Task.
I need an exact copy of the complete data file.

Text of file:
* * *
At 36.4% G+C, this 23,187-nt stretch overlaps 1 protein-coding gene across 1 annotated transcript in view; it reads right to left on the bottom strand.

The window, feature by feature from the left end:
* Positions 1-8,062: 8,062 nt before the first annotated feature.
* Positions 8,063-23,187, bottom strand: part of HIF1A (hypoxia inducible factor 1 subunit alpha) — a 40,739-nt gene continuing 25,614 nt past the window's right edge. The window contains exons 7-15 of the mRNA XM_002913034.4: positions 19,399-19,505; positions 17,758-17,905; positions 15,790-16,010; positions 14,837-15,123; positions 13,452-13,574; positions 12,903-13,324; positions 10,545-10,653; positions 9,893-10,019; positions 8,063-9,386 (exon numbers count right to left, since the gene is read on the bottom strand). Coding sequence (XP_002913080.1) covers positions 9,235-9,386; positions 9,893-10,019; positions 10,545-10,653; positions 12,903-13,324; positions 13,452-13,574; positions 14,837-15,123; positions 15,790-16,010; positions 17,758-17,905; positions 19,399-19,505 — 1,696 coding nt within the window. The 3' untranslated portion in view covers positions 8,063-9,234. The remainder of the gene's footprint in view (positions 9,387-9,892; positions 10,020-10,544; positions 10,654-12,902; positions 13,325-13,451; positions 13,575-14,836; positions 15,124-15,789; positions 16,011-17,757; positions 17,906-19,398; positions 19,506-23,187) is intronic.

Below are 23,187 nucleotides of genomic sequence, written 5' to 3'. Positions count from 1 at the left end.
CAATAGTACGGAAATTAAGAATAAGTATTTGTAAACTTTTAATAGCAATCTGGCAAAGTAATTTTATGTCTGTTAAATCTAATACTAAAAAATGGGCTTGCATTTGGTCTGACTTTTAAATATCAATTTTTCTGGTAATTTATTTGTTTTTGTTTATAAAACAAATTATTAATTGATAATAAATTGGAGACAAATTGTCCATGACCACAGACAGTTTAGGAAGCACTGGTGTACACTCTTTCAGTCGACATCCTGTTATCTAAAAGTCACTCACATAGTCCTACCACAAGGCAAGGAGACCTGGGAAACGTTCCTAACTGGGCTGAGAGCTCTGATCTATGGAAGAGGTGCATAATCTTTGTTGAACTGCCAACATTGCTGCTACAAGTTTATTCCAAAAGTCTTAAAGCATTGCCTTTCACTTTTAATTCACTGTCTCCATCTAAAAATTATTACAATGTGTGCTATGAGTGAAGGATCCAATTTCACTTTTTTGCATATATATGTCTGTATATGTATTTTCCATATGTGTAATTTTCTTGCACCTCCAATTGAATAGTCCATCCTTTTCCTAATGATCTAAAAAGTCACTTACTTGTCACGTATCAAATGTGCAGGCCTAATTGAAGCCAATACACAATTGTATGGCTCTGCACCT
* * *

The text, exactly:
At 36.4% G+C, this 23,187-nt stretch overlaps 1 protein-coding gene across 1 annotated transcript in view; it reads right to left on the bottom strand.

The window, feature by feature from the left end:
* Positions 1-8,062: 8,062 nt before the first annotated feature.
* Positions 8,063-23,187, bottom strand: part of HIF1A (hypoxia inducible factor 1 subunit alpha) — a 40,739-nt gene continuing 25,614 nt past the window's right edge. The window contains exons 7-15 of the mRNA XM_002913034.4: positions 19,399-19,505; positions 17,758-17,905; positions 15,790-16,010; positions 14,837-15,123; positions 13,452-13,574; positions 12,903-13,324; positions 10,545-10,653; positions 9,893-10,019; positions 8,063-9,386 (exon numbers count right to left, since the gene is read on the bottom strand). Coding sequence (XP_002913080.1) covers positions 9,235-9,386; positions 9,893-10,019; positions 10,545-10,653; positions 12,903-13,324; positions 13,452-13,574; positions 14,837-15,123; positions 15,790-16,010; positions 17,758-17,905; positions 19,399-19,505 — 1,696 coding nt within the window. The 3' untranslated portion in view covers positions 8,063-9,234. The remainder of the gene's footprint in view (positions 9,387-9,892; positions 10,020-10,544; positions 10,654-12,902; positions 13,325-13,451; positions 13,575-14,836; positions 15,124-15,789; positions 16,011-17,757; positions 17,906-19,398; positions 19,506-23,187) is intronic.

Below are 23,187 nucleotides of genomic sequence, written 5' to 3'. Positions count from 1 at the left end.
CAATAGTACGGAAATTAAGAATAAGTATTTGTAAACTTTTAATAGCAATCTGGCAAAGTAATTTTATGTCTGTTAAATCTAATACTAAAAAATGGGCTTGCATTTGGTCTGACTTTTAAATATCAATTTTTCTGGTAATTTATTTGTTTTTGTTTATAAAACAAATTATTAATTGATAATAAATTGGAGACAAATTGTCCATGACCACAGACAGTTTAGGAAGCACTGGTGTACACTCTTTCAGTCGACATCCTGTTATCTAAAAGTCACTCACATAGTCCTACCACAAGGCAAGGAGACCTGGGAAACGTTCCTAACTGGGCTGAGAGCTCTGATCTATGGAAGAGGTGCATAATCTTTGTTGAACTGCCAACATTGCTGCTACAAGTTTATTCCAAAAGTCTTAAAGCATTGCCTTTCACTTTTAATTCACTGTCTCCATCTAAAAATTATTACAATGTGTGCTATGAGTGAAGGATCCAATTTCACTTTTTTGCATATATATGTCTGTATATGTATTTTCCATATGTGTAATTTTCTTGCACCTCCAATTGAATAGTCCATCCTTTTCCTAATGATCTAAAAAGTCACTTACTTGTCACGTATCAAATGTGCAGGCCTAATTGAAGCCAATACACAATTGTATGGCTCTGCACCT